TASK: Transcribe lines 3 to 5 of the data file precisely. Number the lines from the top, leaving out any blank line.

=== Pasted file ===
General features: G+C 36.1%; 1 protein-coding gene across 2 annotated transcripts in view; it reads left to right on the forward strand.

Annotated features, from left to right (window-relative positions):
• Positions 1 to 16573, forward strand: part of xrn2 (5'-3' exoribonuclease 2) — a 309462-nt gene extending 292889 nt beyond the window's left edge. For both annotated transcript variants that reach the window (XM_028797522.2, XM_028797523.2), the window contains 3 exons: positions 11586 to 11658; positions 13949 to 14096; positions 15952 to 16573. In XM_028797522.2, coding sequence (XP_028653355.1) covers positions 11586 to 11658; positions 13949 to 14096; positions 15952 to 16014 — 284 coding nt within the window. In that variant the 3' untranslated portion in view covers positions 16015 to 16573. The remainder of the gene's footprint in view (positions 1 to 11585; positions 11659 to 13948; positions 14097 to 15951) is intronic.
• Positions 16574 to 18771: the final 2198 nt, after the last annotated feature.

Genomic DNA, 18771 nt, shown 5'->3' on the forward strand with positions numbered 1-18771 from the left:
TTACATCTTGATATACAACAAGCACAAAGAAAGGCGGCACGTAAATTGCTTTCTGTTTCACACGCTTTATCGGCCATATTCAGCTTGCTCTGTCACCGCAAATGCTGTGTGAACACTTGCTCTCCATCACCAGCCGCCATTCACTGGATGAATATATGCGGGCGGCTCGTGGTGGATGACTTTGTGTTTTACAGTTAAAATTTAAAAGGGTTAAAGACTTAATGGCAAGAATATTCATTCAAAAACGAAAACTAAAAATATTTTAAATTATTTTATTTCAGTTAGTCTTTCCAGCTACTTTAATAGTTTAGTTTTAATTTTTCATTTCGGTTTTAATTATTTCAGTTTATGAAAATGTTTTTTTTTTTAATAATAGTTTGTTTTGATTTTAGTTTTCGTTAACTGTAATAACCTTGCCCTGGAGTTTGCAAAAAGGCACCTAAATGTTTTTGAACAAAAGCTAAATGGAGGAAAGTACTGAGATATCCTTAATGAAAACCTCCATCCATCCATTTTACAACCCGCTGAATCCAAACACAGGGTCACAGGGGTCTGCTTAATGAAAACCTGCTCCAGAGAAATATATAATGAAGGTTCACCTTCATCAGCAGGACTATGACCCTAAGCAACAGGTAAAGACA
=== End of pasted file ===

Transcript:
• Positions 1 to 16573, forward strand: part of xrn2 (5'-3' exoribonuclease 2) — a 309462-nt gene extending 292889 nt beyond the window's left edge. For both annotated transcript variants that reach the window (XM_028797522.2, XM_028797523.2), the window contains 3 exons: positions 11586 to 11658; positions 13949 to 14096; positions 15952 to 16573. In XM_028797522.2, coding sequence (XP_028653355.1) covers positions 11586 to 11658; positions 13949 to 14096; positions 15952 to 16014 — 284 coding nt within the window. In that variant the 3' untranslated portion in view covers positions 16015 to 16573. The remainder of the gene's footprint in view (positions 1 to 11585; positions 11659 to 13948; positions 14097 to 15951) is intronic.
• Positions 16574 to 18771: the final 2198 nt, after the last annotated feature.

Genomic DNA, 18771 nt, shown 5'->3' on the forward strand with positions numbered 1-18771 from the left: